CYCLING champion Chris Boardman says lessons have been learned from the failed bike-sharing scheme in Greater Manchester.

After the Mobike scheme with 2,000 bikes had to be axed after vandalism and thefts across the city, the Olympian is now planning what could be the country’s biggest cycle-hire scheme.

He told transport chiefs that the proposal for the region-wide bike hire scheme – possibly the biggest in the country –  will go before local leaders next week.

“We have identified solutions that will work in Greater Manchester," he said. “We have very much considered the problems that we experienced with Mobike.

“We are on the case and I’m very confident and stake my reputation on that it will produce something that will work in Greater Manchester."

His team has spent six months looking at other schemes across the world and added: "I’ve personally examined schemes in places across the UK and across Europe.”

“It’s going to take some time, but when we are finished it’s likely to be one of – if not the biggest scheme in the UK.”

The bikes would help people get the most from the thousands of miles of interlinked cycling and walking lanes planned under his Bee Network project.

To date, 24 routes in the  10-year masterplan for  joined-up journeys have been confirmed – and a new tranche is due to be announced later this week.

Mr Boardman wants the £1.5bn network – originally dubbed Beelines – to create an environment in which walking and cycling are attractive alternatives to using the car.

He was tasked by Greater Manchester Mayor Andy Burnham to develop the scheme in order to ease congestion and tackle poor air quality – as well as boost people’s health and fitness levels.

Mr Boardman told a meeting of the Transport for Greater Manchester (TfGM) Committee that the procurement process was ‘in train and being developed so we can move quickly’.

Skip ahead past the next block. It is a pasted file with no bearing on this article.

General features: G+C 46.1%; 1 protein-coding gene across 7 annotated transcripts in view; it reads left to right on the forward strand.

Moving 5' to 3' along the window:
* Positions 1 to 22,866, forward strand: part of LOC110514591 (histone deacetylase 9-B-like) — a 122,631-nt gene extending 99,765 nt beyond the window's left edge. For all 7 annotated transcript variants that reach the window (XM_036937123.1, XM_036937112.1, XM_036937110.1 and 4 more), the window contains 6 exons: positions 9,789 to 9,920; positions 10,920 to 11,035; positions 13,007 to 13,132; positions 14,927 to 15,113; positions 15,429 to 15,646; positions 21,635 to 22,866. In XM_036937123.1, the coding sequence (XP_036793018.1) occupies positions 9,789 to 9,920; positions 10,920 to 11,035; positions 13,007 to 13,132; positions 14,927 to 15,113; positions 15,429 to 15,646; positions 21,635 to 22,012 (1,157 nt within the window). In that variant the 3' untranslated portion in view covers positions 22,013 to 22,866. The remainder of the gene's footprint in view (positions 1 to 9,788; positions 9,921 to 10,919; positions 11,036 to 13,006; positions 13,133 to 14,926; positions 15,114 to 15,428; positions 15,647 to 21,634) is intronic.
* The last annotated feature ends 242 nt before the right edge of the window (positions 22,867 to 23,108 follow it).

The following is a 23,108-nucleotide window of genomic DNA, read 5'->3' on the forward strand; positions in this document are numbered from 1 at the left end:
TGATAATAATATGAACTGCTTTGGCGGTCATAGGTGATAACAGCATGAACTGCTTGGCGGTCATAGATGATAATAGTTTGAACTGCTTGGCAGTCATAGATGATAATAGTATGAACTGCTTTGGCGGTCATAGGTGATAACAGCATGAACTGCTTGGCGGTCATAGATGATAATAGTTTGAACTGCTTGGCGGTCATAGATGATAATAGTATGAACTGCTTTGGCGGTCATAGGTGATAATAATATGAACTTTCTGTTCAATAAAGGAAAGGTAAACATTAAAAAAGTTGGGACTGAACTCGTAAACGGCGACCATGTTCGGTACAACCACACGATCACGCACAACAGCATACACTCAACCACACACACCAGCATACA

And he said work to ensure people would be able to seamlessly move from other modes of public transport and on to the bikes was also progressing well.

“In the meantime have already started talks with all of the train stations and TfGM around tram stops, to make sure we can site these where people live, where they work, where they want to go, to make sure they can have joined up journeys,” he said.

Bike-sharing firm Mobike withdrew its fleet of around 2,000 cycles in September last year after pleas to cut vandalism and theft fell on deaf ears – landing Manchester with the unwanted distinction of being the first city to lose the service.

Mr Boardman said “It seems rather political, but it’s absolutely true that learning was invaluable  – we didn’t know what we didn’t know, and we wouldn’t have had it if that trial had not happened.

“Anti-social behaviour is not unique to Greater Manchester and practical solutions are working well elsewhere – and we know what can work here.”

The former gold medallist also hinted that the cycling revolution may not be driven by pedal-power alone.

He said: “Electric bikes are a serious consideration. It’s not what people need, but it’s what they want, and that’s more important.

“Electric bikes will almost certainly have to be part of the mix – it extends range slightly as well and makes people happier about going from one or two kilometres to three, four or five kilometres, and that’s fascinating.

“And I would not have been able to do it if we had not had the Mobike experience, because I personally would not have spotted the problem.”

The next meeting of the Greater Manchester Combined Authority is on Friday, March 29.